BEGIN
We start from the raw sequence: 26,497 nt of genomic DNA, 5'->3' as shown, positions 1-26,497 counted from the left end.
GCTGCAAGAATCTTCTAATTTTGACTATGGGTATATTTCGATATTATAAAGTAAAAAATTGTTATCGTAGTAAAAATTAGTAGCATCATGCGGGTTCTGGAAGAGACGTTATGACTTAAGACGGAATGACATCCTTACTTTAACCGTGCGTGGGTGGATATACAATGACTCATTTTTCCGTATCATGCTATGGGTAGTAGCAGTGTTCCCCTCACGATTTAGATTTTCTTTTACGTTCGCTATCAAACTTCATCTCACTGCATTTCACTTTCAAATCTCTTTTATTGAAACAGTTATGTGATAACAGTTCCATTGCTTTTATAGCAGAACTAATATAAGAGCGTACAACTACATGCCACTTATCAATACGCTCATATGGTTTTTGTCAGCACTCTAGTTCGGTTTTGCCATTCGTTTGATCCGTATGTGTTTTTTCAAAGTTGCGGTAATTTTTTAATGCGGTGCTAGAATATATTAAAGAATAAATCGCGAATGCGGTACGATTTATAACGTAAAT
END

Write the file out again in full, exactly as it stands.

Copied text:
We start from the raw sequence: 26,497 nt of genomic DNA, 5'->3' as shown, positions 1-26,497 counted from the left end.
GCTGCAAGAATCTTCTAATTTTGACTATGGGTATATTTCGATATTATAAAGTAAAAAATTGTTATCGTAGTAAAAATTAGTAGCATCATGCGGGTTCTGGAAGAGACGTTATGACTTAAGACGGAATGACATCCTTACTTTAACCGTGCGTGGGTGGATATACAATGACTCATTTTTCCGTATCATGCTATGGGTAGTAGCAGTGTTCCCCTCACGATTTAGATTTTCTTTTACGTTCGCTATCAAACTTCATCTCACTGCATTTCACTTTCAAATCTCTTTTATTGAAACAGTTATGTGATAACAGTTCCATTGCTTTTATAGCAGAACTAATATAAGAGCGTACAACTACATGCCACTTATCAATACGCTCATATGGTTTTTGTCAGCACTCTAGTTCGGTTTTGCCATTCGTTTGATCCGTATGTGTTTTTTCAAAGTTGCGGTAATTTTTTAATGCGGTGCTAGAATATATTAAAGAATAAATCGCGAATGCGGTACGATTTATAACGTAAAT